Ann? Ann targets a different crowd. She’s less focused on issues around globalization and injustice, and more focused on exposing the hypocrisy and gullibility of many on the religious right. She targets cultural conservatives more than social conservatives.

But the approach is similar: rehabilitating Joe McCarthy? Calling John Edwards a faggot? Or this page of quotes? Or this gaffe? How can you take her seriously? The point is, some actually do. They don’t get the joke.

She’s been at it longer than the Yes Men have. But it’s clear she has been an inspiration. And what does it mean to be a Yes Man, really? After all, you too can be a Yes Man. I wouldn’t be surprised to see them collaborating more directly in some way soon.

Now, being as I’m fairly liberal, why would I blow poor Ann’s cover like this? Well, I don’t really think I am: she has a committed audience. They might not like what I’m saying, but they won’t believe it anyway.

On the other hand, there are others who think they oppose her, who also don’t get the joke. Fellow liberals who find her infuriating. I was one of them for a while. I figure there’s no harm in letting them in on the prank. It is pretty funny.

Further, though I’m generally liberal, I’m also honest, and there are conservatives I respect. Honest disagreement is an important part of my politics.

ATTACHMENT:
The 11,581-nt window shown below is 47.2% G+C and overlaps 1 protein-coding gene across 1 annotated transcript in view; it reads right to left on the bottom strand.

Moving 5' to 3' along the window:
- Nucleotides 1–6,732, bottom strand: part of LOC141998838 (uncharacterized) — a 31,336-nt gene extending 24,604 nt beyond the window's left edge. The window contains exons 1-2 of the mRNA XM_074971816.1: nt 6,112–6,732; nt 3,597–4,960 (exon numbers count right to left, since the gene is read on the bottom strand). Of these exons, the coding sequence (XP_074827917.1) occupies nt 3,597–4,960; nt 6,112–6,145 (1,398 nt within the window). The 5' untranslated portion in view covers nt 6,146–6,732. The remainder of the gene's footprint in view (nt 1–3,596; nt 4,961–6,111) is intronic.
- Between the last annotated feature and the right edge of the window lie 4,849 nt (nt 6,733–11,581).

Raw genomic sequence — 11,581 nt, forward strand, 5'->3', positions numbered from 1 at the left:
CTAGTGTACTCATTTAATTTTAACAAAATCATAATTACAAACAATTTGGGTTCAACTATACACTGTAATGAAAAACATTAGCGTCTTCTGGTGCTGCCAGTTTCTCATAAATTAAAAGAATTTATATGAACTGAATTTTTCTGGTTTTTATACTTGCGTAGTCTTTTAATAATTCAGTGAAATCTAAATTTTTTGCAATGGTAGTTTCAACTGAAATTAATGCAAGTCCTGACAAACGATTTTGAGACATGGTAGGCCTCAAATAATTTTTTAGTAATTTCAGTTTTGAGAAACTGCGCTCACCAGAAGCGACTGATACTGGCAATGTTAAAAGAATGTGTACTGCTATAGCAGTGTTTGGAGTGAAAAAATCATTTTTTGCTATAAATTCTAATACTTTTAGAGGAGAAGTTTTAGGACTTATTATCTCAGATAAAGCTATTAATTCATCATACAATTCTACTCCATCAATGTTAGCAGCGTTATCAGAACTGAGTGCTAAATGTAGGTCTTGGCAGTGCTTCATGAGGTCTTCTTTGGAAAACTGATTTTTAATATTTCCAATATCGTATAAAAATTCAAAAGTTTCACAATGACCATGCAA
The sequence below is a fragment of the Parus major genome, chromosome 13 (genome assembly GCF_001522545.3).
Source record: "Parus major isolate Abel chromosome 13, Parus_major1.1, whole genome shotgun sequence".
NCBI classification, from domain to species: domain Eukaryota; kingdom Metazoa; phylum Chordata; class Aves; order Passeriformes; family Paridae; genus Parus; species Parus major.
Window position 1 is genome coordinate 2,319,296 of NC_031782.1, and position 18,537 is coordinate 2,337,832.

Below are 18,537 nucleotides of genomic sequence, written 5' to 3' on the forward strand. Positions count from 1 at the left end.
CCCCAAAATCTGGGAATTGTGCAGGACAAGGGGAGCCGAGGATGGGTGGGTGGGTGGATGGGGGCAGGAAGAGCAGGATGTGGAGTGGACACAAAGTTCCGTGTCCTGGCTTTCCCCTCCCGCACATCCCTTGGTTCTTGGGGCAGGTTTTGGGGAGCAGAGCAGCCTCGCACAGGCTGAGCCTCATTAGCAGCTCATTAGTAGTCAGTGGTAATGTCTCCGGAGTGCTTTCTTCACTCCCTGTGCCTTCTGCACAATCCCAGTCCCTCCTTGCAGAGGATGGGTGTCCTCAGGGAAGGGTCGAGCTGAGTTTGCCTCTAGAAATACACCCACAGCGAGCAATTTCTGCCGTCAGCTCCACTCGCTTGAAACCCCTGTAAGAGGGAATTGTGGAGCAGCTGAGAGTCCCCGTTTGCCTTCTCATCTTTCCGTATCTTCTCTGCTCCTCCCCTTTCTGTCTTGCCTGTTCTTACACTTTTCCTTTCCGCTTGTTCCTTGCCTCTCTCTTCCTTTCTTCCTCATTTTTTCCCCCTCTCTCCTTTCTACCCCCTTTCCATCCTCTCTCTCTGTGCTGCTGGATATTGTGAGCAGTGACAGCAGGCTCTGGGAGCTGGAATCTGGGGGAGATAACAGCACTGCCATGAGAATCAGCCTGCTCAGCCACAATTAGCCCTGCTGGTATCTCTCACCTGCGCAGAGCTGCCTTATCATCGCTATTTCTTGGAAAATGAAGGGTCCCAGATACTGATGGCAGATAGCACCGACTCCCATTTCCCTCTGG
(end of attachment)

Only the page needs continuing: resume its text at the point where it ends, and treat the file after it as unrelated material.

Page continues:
Most of the conservatives I respect find her more infuriating than liberals do. And while I may oppose them in certain contexts, there’s no reason to be cruel. Besides, I think she illuminates an important distinction within conservatism: people who have a commitment to authentic American values, and people who will fall for fascism the first time they get scared. Terrorism’s low-hanging fruit: people terrorized-waiting-to-happen. And I think it’s import to know where we all stand with regard to that.

So, Ann, I have to say: great work. Hilarious. Way to show those America-haters. Nudge, nudge,wink, wink.

It doesn't mean I don't love you

It’s a favorite turn of phrase: It doesn’t mean I don’t love you. Usually applicable with some version of ‘no.’ Examples:

‘Sounds like a fun party, but I can’t make it that evening. Which doesn’t mean I don’t love you.’

‘No, I’m not continuing my health club membership here. But it doesn’t mean I don’t love you.’

‘I can’t help you overhaul your transmission Sunday, I have Bears tickets. Dude, it doesn’t mean I don’t love you.’

Always said with either ironic disaffection, or affectionate regret. But always a small snark of ambiguity between the two.

patent jealousy

I hate you, Eric Holzle. Well, maybe not hate. But I am extremely jealous…
Some of you may have heard of the original ‘stinky t-shirt study‘:

In 1996, Claus Wedekind, a zoologist at Bern University in Switzerland, conducted what’s become known as the stinky T-shirt study. Wedekind had 44 men each wear a t-shirt for two nights straight, then tested how women reacted to the smelly shirts.

Like mice, women preferred the scent of men whose immune systems were unlike their own. If a man’s immune system was similar, a woman tended to describe his T-shirt as smelling like her father or brother.

More recent fiindings link this effect directly to genes in the major histocompatibility complex, or MHC:

…Then they looked at three MHC genes, each with two different varieties, and compared each partner’s genetic makeup.